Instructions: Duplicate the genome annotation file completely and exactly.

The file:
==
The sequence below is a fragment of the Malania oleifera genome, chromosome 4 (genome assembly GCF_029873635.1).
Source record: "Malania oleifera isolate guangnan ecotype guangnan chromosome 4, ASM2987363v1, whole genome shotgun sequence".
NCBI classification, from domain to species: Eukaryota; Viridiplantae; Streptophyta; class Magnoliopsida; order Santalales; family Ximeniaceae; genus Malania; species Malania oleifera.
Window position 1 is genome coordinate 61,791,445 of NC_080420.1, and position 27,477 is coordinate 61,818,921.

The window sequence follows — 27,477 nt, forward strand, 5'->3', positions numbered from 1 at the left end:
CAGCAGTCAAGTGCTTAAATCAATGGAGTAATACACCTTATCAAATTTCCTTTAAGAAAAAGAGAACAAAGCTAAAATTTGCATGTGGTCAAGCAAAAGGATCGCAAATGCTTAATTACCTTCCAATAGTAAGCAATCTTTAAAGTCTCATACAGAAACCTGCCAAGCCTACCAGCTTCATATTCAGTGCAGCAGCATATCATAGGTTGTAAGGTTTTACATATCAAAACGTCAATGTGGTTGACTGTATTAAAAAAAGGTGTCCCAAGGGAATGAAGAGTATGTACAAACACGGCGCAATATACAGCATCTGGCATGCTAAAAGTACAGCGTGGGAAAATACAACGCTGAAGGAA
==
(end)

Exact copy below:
The sequence below is a fragment of the Malania oleifera genome, chromosome 4 (genome assembly GCF_029873635.1).
Source record: "Malania oleifera isolate guangnan ecotype guangnan chromosome 4, ASM2987363v1, whole genome shotgun sequence".
NCBI classification, from domain to species: Eukaryota; Viridiplantae; Streptophyta; class Magnoliopsida; order Santalales; family Ximeniaceae; genus Malania; species Malania oleifera.
Window position 1 is genome coordinate 61,791,445 of NC_080420.1, and position 27,477 is coordinate 61,818,921.

The window sequence follows — 27,477 nt, forward strand, 5'->3', positions numbered from 1 at the left end:
CAGCAGTCAAGTGCTTAAATCAATGGAGTAATACACCTTATCAAATTTCCTTTAAGAAAAAGAGAACAAAGCTAAAATTTGCATGTGGTCAAGCAAAAGGATCGCAAATGCTTAATTACCTTCCAATAGTAAGCAATCTTTAAAGTCTCATACAGAAACCTGCCAAGCCTACCAGCTTCATATTCAGTGCAGCAGCATATCATAGGTTGTAAGGTTTTACATATCAAAACGTCAATGTGGTTGACTGTATTAAAAAAAGGTGTCCCAAGGGAATGAAGAGTATGTACAAACACGGCGCAATATACAGCATCTGGCATGCTAAAAGTACAGCGTGGGAAAATACAACGCTGAAGGAA